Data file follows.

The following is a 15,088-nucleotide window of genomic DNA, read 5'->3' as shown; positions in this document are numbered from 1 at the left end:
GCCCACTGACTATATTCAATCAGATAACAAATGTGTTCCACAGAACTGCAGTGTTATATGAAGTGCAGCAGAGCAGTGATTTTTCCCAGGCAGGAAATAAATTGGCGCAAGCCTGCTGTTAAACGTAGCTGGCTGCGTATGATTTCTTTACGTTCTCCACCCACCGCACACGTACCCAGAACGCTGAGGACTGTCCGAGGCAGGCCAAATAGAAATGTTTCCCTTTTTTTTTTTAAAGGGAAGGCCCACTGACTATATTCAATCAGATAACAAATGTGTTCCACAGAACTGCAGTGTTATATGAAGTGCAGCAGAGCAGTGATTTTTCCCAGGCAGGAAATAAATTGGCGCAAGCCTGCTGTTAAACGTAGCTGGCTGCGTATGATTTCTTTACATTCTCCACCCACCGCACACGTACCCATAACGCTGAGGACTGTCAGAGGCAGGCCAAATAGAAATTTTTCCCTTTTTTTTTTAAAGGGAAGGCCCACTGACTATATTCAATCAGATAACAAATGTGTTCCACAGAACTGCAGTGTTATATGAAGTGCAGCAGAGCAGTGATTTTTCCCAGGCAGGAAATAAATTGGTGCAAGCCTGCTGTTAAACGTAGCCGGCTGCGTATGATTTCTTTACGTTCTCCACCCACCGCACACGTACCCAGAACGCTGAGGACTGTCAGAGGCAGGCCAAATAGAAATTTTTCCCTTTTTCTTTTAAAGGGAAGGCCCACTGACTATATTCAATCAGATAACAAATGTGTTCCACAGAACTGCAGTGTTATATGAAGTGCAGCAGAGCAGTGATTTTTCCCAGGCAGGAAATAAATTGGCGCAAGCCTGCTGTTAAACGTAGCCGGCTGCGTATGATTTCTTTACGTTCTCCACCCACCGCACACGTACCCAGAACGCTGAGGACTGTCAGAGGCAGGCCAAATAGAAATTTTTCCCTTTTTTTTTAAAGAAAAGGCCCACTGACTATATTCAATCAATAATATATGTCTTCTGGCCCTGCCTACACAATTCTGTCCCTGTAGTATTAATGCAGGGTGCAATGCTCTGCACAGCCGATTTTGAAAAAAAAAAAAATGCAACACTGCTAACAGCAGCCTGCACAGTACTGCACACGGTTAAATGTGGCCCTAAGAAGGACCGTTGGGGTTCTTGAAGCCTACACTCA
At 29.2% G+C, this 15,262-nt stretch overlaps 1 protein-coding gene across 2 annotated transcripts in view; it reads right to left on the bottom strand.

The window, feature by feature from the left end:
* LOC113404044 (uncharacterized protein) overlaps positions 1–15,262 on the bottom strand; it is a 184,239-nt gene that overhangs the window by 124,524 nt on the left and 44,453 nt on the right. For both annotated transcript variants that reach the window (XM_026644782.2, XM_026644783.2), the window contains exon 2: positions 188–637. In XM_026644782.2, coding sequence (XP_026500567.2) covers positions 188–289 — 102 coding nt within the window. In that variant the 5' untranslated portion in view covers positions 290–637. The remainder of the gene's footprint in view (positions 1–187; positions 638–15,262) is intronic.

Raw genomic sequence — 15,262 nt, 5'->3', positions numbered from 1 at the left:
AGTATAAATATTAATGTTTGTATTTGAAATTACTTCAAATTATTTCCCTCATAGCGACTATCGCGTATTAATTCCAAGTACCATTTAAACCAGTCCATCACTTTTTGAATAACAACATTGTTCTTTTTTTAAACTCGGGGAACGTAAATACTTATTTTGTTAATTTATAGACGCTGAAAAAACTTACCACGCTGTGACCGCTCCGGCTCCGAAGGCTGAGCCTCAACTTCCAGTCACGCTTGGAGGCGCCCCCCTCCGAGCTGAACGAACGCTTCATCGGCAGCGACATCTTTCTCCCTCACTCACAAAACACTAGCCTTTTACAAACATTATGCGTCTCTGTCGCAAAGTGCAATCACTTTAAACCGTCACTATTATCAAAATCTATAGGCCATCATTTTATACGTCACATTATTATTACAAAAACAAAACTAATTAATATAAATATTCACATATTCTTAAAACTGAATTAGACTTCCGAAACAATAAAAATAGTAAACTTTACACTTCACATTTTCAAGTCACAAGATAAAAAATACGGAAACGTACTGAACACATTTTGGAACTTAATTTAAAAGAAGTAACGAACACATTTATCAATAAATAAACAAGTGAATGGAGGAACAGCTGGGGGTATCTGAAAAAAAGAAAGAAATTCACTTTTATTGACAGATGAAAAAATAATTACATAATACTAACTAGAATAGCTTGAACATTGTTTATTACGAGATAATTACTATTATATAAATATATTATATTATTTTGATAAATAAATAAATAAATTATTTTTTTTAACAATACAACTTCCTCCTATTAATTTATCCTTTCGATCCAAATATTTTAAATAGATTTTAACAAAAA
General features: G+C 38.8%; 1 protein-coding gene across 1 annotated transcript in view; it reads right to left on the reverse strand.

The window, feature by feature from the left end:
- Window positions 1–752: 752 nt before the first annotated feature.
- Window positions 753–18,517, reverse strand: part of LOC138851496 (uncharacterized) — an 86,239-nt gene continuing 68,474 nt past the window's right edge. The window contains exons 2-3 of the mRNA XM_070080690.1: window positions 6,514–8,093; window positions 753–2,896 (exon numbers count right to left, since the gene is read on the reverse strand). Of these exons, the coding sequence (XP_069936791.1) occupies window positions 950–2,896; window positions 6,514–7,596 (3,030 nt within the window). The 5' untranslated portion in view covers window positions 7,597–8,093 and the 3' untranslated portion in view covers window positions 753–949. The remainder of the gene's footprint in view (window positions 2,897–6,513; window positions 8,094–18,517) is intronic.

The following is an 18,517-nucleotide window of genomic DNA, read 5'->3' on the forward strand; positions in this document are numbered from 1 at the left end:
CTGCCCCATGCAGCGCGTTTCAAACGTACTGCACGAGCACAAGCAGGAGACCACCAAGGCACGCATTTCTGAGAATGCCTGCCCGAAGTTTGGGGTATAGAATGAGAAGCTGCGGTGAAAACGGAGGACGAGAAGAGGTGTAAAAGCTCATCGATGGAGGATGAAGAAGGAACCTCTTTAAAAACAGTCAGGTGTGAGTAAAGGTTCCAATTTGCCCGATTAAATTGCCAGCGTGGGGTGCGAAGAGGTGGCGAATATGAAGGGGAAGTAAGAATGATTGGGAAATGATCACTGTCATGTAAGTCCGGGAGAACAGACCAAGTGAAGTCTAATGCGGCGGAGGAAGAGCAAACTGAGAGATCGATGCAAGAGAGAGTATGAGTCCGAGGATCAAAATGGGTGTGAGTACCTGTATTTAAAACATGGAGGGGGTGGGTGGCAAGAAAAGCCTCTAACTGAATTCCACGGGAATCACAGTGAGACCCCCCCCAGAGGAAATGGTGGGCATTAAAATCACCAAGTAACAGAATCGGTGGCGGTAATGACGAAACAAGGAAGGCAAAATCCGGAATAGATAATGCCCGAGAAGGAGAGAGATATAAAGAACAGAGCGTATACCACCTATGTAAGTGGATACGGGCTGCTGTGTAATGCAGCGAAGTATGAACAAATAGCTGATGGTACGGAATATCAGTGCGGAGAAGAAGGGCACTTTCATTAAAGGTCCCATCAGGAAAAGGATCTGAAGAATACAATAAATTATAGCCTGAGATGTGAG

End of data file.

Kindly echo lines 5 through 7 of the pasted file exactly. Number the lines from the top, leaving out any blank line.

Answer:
* LOC113404044 (uncharacterized protein) overlaps positions 1–15,262 on the bottom strand; it is a 184,239-nt gene that overhangs the window by 124,524 nt on the left and 44,453 nt on the right. For both annotated transcript variants that reach the window (XM_026644782.2, XM_026644783.2), the window contains exon 2: positions 188–637. In XM_026644782.2, coding sequence (XP_026500567.2) covers positions 188–289 — 102 coding nt within the window. In that variant the 5' untranslated portion in view covers positions 290–637. The remainder of the gene's footprint in view (positions 1–187; positions 638–15,262) is intronic.

Raw genomic sequence — 15,262 nt, 5'->3', positions numbered from 1 at the left:
AGTATAAATATTAATGTTTGTATTTGAAATTACTTCAAATTATTTCCCTCATAGCGACTATCGCGTATTAATTCCAAGTACCATTTAAACCAGTCCATCACTTTTTGAATAACAACATTGTTCTTTTTTTAAACTCGGGGAACGTAAATACTTATTTTGTTAATTTATAGACGCTGAAAAAACTTACCACGCTGTGACCGCTCCGGCTCCGAAGGCTGAGCCTCAACTTCCAGTCACGCTTGGAGGCGCCCCCCTCCGAGCTGAACGAACGCTTCATCGGCAGCGACATCTTTCTCCCTCACTCACAAAACACTAGCCTTTTACAAACATTATGCGTCTCTGTCGCAAAGTGCAATCACTTTAAACCGTCACTATTATCAAAATCTATAGGCCATCATTTTATACGTCACATTATTATTACAAAAACAAAACTAATTAATATAAATATTCACATATTCTTAAAACTGAATTAGACTTCCGAAACAATAAAAATAGTAAACTTTACACTTCACATTTTCAAGTCACAAGATAAAAAATACGGAAACGTACTGAACACATTTTGGAACTTAATTTAAAAGAAGTAACGAACACATTTATCAATAAATAAACAAGTGAATGGAGGAACAGCTGGGGGTATCTGAAAAAAAGAAAGAAATTCACTTTTATTGACAGATGAAAAAATAATTACATAATACTAACTAGAATAGCTTGAACATTGTTTATTACGAGATAATTACTATTATATAAATATATTATATTATTTTGATAAATAAATAAATAAATTATTTTTTTTAACAATACAACTTCCTCCTATTAATTTATCCTTTCGATCCAAATATTTTAAATAGATTTTAACAAAAA